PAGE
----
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Eur J Heart Fail. 2008 Feb;10(2):176-87. doi: 10.1016/j.ejheart.2008.01.010. Epub 2008 Feb 1.

Adenosine and kidney function: potential implications in patients with heart failure.

Author information

1
Departments of Medicine and Pharmacology, University of California San Diego & VASDHCS, San Diego, CA 92161, USA. vvallon@ucsd.edu

Abstract

Therapy of heart failure is more difficult when renal function is impaired. Here, we outline the effects on kidney function of the autacoid, adenosine, which forms the basis for adenosine A(1) receptor (A(1)R) antagonists as treatment for decompensated heart failure. A(1)R antagonists induce a eukaliuretic natriuresis and diuresis by blocking A(1)R-mediated NaCl reabsorption in the proximal tubule and the collecting duct. Normally, suppressing proximal reabsorption will lower glomerular filtration rate (GFR) through the tubuloglomerular feedback mechanism (TGF). But the TGF response, itself, is mediated by A(1)R in the preglomerular arteriole, so blocking A(1)R allows natriuresis to proceed while GFR remains constant or increases. The influence of A(1)R over vascular resistance in the kidney is augmented by angiotensin II while A(1)R activation directly suppresses renin secretion. These interactions could modulate the overall impact of A(1)R blockade on kidney function in patients taking angiotensin II blockers. A(1)R blockers may increase the energy utilized for transport in the semi-hypoxic medullary thick ascending limb, an effect that could be prevented with loop diuretics. Finally, while the vasodilatory effect of A(1)R blockade could protect against renal ischaemia, A(1)R blockade may act on non-resident cells to exacerbate reperfusion injury, where ischaemia to occur. Despite these uncertainties, the available data on A(1)R antagonist therapy in patients with decompensated heart failure are promising and warrant confirmation in further studies.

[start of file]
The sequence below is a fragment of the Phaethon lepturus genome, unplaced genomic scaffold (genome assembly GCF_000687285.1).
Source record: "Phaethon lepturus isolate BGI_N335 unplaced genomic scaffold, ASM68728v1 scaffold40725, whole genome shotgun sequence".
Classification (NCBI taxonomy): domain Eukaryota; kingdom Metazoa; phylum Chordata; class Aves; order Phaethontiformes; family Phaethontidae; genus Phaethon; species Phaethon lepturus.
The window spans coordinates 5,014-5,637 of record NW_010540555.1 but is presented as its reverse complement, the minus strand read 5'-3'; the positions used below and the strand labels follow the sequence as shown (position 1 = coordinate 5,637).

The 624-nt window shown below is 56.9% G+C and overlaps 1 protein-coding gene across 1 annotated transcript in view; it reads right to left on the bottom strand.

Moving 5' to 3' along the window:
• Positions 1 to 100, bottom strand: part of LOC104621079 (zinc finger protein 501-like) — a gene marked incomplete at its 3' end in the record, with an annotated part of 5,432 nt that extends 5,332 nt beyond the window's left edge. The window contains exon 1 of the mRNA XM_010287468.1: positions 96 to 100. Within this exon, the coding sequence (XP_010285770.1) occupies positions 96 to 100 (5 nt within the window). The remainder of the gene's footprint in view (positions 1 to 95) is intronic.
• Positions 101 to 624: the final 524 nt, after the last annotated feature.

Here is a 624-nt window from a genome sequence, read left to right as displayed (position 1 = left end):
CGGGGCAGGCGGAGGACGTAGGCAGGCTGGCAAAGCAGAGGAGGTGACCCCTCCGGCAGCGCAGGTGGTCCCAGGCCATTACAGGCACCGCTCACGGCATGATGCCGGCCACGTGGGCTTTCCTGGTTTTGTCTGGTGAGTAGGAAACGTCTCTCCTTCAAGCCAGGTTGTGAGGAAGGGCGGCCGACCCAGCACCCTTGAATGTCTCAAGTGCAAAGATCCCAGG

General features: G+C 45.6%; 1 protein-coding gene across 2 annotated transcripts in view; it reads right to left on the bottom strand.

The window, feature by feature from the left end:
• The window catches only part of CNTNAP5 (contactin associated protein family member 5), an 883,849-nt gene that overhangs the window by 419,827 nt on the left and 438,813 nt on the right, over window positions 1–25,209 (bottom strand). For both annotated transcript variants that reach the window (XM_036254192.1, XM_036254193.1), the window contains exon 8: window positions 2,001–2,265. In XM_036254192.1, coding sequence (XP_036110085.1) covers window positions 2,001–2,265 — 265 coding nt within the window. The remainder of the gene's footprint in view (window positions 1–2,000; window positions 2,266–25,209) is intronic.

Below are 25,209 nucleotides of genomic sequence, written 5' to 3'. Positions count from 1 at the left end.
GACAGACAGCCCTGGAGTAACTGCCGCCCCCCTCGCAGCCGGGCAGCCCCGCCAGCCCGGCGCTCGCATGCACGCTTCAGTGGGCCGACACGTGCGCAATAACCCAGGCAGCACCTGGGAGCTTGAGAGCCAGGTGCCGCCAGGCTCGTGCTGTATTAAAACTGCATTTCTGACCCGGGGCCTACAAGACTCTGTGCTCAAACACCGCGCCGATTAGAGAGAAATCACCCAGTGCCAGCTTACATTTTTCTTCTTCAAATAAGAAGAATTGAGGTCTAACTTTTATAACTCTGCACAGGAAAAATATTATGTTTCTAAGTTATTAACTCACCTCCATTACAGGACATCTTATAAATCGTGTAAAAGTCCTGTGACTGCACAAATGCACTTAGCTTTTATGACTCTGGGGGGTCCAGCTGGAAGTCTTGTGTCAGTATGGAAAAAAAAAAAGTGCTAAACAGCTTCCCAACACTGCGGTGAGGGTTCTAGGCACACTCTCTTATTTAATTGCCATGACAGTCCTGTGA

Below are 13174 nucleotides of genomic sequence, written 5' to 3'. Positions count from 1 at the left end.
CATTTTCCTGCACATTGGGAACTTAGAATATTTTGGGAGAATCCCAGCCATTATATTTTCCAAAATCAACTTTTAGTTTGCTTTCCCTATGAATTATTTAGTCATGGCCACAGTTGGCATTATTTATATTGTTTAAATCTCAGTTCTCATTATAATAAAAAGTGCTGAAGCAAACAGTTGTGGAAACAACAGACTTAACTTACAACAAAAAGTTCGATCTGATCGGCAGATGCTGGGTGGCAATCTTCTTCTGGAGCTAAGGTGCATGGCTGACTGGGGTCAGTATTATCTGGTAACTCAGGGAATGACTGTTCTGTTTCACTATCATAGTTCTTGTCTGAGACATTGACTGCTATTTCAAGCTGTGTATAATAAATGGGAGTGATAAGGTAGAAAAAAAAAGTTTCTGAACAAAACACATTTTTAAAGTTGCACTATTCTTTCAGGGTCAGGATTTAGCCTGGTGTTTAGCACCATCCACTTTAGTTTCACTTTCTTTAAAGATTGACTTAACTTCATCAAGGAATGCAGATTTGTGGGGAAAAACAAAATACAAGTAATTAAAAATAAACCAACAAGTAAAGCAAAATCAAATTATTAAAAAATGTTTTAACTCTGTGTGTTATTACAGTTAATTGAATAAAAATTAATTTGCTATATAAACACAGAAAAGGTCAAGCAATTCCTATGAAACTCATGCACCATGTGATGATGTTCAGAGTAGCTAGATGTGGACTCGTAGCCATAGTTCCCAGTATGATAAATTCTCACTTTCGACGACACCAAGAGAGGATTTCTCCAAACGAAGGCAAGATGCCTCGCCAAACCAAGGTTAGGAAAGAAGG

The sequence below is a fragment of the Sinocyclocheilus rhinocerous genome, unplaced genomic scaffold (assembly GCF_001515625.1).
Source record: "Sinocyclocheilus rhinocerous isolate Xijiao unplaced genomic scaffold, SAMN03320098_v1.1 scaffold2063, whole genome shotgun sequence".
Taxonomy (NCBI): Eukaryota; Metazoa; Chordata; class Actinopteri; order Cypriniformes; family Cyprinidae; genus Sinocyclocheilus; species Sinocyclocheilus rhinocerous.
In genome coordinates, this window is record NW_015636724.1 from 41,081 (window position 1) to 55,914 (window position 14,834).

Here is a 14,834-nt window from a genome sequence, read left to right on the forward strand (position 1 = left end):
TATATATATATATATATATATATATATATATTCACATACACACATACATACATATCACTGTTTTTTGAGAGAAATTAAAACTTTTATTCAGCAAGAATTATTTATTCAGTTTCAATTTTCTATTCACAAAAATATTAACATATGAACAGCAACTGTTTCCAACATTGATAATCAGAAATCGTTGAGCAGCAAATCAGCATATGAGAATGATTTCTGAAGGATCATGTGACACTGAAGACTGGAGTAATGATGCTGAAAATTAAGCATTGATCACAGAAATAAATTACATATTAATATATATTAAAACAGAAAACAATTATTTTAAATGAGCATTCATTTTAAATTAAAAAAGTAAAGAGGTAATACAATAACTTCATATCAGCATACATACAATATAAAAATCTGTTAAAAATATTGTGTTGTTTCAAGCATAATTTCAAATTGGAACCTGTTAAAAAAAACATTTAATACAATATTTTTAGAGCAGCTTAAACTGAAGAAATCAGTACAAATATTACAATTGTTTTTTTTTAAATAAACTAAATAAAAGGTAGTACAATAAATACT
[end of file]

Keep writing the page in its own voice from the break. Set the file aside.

PMID:
18242127
PMCID:
PMC3151609
DOI:
10.1016/j.ejheart.2008.01.010
[Indexed for MEDLINE]
Free PMC Article

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